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Barren in the Promised Land: Childless Americans, infertility, by Elaine Tyler May

Barren in the Promised Land: Childless Americans and the Pursuit of Happiness

by Elaine Tyler May

Purchase at:  Amazon.com 

Format: Paperback, 336pp. 
ISBN: 0674061829
Publisher: Harvard University Press 
Pub. Date: March 1997 
Edition Desc: REPRINT

Description from Amazon.com

From Booklist 

Over 500 childless people responded to an author's query to share first-person accounts of child-free lives. The majority of responses came from women, 60 percent of whom were childless by choice. Combining their stories of nonreproduction with that of America's reproductive history, May's discussion of our country's reproductive trends is a cohesive picture of a place where children were, at first, an economic necessity. Later, Theodore Roosevelt favored eugenics when faced with "race suicide" in a country overrun by the "wrong" immigrants. The couple-centered childlessness of the 1920s eventually gave way to the patriotic baby boom of the postwar years. From the free love of the 1960s through the child-free 1970s, May brings us to the 1990s where childlessness is no longer considered pathological and her respondents freely admit nurturing their own "child within" in favor of the pain of bringing a new life into a ruined world. A fecund view of every aspect of childlessness, including sterility, infertility, and "designer genes" in a country that has moved from sex without children to children without sex. Patricia Hassler --This text refers to an out of print or unavailable edition of this title.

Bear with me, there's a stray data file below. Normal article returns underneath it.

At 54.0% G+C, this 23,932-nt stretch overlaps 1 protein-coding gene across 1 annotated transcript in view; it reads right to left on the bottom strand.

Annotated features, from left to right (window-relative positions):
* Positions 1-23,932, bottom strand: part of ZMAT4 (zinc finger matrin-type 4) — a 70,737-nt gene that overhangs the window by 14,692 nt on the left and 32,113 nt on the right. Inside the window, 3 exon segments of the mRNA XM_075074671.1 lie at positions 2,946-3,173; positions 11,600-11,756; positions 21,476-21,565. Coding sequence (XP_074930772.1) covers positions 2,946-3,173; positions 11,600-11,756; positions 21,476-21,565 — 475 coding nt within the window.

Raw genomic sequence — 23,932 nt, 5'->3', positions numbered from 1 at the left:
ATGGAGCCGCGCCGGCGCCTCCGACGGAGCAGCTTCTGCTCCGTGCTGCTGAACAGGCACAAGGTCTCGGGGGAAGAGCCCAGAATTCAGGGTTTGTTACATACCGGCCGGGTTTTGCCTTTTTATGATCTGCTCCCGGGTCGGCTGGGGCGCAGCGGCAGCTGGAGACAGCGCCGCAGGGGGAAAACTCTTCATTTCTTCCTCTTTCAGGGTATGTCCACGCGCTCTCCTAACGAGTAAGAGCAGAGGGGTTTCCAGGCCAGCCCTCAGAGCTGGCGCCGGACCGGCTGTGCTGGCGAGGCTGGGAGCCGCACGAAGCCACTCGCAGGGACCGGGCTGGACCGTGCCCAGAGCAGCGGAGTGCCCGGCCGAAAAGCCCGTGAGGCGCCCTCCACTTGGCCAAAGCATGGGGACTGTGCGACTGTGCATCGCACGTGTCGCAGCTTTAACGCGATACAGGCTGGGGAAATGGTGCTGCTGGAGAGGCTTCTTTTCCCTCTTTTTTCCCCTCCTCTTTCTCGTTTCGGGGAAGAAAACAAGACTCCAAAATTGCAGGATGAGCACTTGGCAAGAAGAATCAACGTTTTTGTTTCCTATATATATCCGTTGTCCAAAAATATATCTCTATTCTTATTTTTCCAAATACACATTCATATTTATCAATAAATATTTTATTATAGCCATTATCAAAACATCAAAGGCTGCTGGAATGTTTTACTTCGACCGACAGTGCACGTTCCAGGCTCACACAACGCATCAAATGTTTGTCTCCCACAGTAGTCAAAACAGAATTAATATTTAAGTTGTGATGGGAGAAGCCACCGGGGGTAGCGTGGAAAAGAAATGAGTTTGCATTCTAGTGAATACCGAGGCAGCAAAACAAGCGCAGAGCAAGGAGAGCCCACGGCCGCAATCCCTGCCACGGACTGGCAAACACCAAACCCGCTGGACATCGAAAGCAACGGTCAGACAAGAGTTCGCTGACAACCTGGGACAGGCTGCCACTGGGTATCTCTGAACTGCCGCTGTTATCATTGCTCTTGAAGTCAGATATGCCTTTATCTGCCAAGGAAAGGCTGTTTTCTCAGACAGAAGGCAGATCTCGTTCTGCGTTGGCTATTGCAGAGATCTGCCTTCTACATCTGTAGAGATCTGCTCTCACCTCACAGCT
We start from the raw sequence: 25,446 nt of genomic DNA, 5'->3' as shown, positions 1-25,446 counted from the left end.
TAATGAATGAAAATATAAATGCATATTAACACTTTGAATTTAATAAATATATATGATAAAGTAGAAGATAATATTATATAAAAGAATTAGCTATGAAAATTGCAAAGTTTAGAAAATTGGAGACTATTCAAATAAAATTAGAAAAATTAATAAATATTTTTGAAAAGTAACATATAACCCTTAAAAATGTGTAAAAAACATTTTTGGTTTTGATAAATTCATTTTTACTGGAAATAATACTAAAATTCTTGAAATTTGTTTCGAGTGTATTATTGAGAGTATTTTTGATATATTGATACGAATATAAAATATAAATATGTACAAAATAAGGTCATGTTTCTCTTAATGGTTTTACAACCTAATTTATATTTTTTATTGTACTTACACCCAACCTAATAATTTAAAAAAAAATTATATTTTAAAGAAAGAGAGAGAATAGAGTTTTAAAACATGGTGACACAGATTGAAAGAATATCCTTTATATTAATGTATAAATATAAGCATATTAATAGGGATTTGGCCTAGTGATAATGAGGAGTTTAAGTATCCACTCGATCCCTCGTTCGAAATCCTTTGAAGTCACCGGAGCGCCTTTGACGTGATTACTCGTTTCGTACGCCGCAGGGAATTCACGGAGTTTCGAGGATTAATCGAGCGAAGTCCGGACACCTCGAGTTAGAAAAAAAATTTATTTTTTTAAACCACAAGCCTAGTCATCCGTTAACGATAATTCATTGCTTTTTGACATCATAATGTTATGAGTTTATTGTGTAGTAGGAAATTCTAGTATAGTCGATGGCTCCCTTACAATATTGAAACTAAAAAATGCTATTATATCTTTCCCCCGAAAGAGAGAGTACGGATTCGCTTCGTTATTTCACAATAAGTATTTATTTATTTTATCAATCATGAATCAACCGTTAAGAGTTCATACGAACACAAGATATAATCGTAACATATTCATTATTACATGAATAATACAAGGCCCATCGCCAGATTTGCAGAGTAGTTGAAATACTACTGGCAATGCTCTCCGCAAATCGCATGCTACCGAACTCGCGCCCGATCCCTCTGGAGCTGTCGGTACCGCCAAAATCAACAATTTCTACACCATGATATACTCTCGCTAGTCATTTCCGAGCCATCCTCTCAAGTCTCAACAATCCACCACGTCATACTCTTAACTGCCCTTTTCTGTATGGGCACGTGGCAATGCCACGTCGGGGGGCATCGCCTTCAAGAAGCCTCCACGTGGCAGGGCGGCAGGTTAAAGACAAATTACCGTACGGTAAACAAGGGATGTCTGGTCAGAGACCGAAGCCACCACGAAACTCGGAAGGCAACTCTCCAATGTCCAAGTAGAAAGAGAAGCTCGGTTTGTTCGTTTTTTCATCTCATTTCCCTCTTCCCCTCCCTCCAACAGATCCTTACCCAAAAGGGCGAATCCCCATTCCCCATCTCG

From BarnesandNoble.com

From the Publisher 

Chronicling astonishing shifts in public attitudes toward reproduction, from the association of barrenness with the sin in colonial times, to the creation of laws for compulsory sterilization in the early twentieth century, from the baby craze of the 1950s, to the rise in voluntary childlessness in the 1990s, to the increasing reliance on startling reproductive technologies today, Elaine Tyler May reveals the intersection between public life and the most private part of our lives--sexuality, procreation, and family.
 


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